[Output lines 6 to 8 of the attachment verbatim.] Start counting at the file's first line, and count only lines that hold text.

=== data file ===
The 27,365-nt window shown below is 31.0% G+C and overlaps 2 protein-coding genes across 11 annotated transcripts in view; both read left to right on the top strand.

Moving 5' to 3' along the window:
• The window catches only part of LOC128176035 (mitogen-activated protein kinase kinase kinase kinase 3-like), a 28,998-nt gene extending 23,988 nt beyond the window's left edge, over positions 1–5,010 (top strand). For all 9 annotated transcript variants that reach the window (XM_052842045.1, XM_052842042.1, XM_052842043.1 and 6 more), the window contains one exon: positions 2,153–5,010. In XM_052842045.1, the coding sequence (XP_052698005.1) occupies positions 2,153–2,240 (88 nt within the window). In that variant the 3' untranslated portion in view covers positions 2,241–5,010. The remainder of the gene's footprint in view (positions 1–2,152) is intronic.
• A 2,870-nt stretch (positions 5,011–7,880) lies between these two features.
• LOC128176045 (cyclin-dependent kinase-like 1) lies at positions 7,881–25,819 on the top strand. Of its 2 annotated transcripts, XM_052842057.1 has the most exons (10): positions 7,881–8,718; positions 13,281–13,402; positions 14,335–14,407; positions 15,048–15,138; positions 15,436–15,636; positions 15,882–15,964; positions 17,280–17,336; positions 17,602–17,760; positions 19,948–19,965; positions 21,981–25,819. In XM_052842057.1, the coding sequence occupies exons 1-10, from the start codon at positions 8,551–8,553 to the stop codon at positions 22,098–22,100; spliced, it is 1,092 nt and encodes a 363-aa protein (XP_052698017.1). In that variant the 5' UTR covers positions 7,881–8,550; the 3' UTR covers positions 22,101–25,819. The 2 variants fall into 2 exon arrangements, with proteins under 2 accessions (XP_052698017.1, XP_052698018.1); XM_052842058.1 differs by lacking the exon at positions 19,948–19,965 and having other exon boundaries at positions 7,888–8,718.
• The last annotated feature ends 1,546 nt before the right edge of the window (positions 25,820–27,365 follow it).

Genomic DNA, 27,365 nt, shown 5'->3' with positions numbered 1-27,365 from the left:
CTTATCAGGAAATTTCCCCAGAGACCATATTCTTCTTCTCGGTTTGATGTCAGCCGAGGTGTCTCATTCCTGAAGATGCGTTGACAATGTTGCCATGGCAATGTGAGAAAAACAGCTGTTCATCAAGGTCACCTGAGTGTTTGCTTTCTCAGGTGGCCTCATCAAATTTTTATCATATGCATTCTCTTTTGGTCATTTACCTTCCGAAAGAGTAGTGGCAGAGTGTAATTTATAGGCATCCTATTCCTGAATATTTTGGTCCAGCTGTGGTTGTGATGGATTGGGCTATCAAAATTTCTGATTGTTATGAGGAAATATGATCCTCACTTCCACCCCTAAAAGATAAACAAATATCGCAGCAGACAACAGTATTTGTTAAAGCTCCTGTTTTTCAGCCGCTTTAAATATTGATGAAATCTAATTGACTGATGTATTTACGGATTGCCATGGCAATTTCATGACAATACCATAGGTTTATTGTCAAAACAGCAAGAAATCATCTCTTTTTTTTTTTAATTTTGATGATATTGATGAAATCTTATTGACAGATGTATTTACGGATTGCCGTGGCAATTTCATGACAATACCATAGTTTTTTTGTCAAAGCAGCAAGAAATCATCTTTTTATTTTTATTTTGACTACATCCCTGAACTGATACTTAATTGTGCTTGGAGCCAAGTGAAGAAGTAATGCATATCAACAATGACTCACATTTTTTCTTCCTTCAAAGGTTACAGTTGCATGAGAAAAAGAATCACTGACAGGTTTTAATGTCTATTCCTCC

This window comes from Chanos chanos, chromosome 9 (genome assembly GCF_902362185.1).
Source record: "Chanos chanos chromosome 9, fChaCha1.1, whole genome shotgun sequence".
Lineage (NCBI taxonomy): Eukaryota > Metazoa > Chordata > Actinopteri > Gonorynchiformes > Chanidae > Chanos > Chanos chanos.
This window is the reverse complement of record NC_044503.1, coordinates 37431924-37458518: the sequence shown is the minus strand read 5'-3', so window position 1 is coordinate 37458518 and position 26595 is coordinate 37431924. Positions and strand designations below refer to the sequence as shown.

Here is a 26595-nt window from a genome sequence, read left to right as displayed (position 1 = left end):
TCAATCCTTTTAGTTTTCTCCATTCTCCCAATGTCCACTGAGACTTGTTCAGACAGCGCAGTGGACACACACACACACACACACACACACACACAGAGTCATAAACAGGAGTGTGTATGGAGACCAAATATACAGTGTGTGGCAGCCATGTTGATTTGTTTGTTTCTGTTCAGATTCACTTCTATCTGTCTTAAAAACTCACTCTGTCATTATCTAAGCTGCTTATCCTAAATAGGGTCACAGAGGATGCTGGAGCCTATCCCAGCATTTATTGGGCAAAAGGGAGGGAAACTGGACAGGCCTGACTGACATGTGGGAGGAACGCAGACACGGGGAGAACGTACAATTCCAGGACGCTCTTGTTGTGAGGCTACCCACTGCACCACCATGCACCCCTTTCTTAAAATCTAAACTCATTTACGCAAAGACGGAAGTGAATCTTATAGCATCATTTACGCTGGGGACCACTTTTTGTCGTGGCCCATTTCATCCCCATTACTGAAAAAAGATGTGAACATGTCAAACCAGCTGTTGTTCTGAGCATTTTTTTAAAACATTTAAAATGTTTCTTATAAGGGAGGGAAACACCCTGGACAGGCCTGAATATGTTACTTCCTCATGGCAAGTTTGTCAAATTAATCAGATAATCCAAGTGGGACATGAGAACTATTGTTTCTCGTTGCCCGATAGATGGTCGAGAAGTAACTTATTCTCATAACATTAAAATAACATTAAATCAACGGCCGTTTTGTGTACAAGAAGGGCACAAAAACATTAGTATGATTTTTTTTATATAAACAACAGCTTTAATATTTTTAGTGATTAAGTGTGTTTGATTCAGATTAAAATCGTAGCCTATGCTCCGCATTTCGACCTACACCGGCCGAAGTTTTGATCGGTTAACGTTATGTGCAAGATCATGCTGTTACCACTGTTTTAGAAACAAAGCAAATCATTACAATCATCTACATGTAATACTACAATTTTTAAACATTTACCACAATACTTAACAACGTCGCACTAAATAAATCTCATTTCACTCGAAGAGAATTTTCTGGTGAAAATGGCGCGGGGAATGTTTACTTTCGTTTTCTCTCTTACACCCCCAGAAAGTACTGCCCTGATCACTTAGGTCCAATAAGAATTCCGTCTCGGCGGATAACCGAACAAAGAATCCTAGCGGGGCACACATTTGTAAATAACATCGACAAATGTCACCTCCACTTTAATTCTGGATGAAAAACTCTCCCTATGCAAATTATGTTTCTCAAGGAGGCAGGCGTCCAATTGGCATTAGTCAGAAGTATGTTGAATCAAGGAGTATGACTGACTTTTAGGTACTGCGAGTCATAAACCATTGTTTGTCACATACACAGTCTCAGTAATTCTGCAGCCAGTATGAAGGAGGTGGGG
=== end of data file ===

• The last annotated feature ends 1,546 nt before the right edge of the window (positions 25,820–27,365 follow it).

Genomic DNA, 27,365 nt, shown 5'->3' with positions numbered 1-27,365 from the left:
CTTATCAGGAAATTTCCCCAGAGACCATATTCTTCTTCTCGGTTTGATGTCAGCCGAGGTGTCTCATTCCTGAAGATGCGTTGACAATGTTGCCATGGCAATGTGAGAAAAACAGCTGTTCATCAAGGTCACCTGAGTGTTTGCTTTCTCAGGTGGCCTCATCAAATTTTTATCATATGCATTCTCTTTTGGTCATTTACCTTCCGAAAGAGTAGTGGCAGAGTGTAATTTATAGGCATCCTATTCCTGAATATTTTGGTCCAGCTGTGGTTGTGATGGATTGGGCTATCAAAATTTCTGATTGTTATGAGGAAATATGATCCTCACTTCCACCCCTAAAAGATAAACAAATATCGCAGCAGACAACAGTATTTGTTAAAGCTCCTGTTTTTCAGCCGCTTTAAATATTGATGAAATCTAATTGACTGATGTATTTACGGATTGCCATGGCAATTTCATGACAATACCATAGGTTTATTGTCAAAACAGCAAGAAATCATCTCTTTTTTTTTTTAATTTTGATGATATTGATGAAATCTTATTGACAGATGTATTTACGGATTGCCGTGGCAATTTCATGACAATACCATAGTTTTTTTGTCAAAGCAGCAAGAAATCATCTTTTTATTTTTATTTTGACTACATCCCTGAACTGATACTTAATTGTGCTTGGAGCCAAGTGAAGAAGTAATGCATATCAACAATGACTCACATTTTTTCTTCCTTCAAAGGTTACAGTTGCATGAGAAAAAGAATCACTGACAGGTTTTAATGTCTATTCCTCC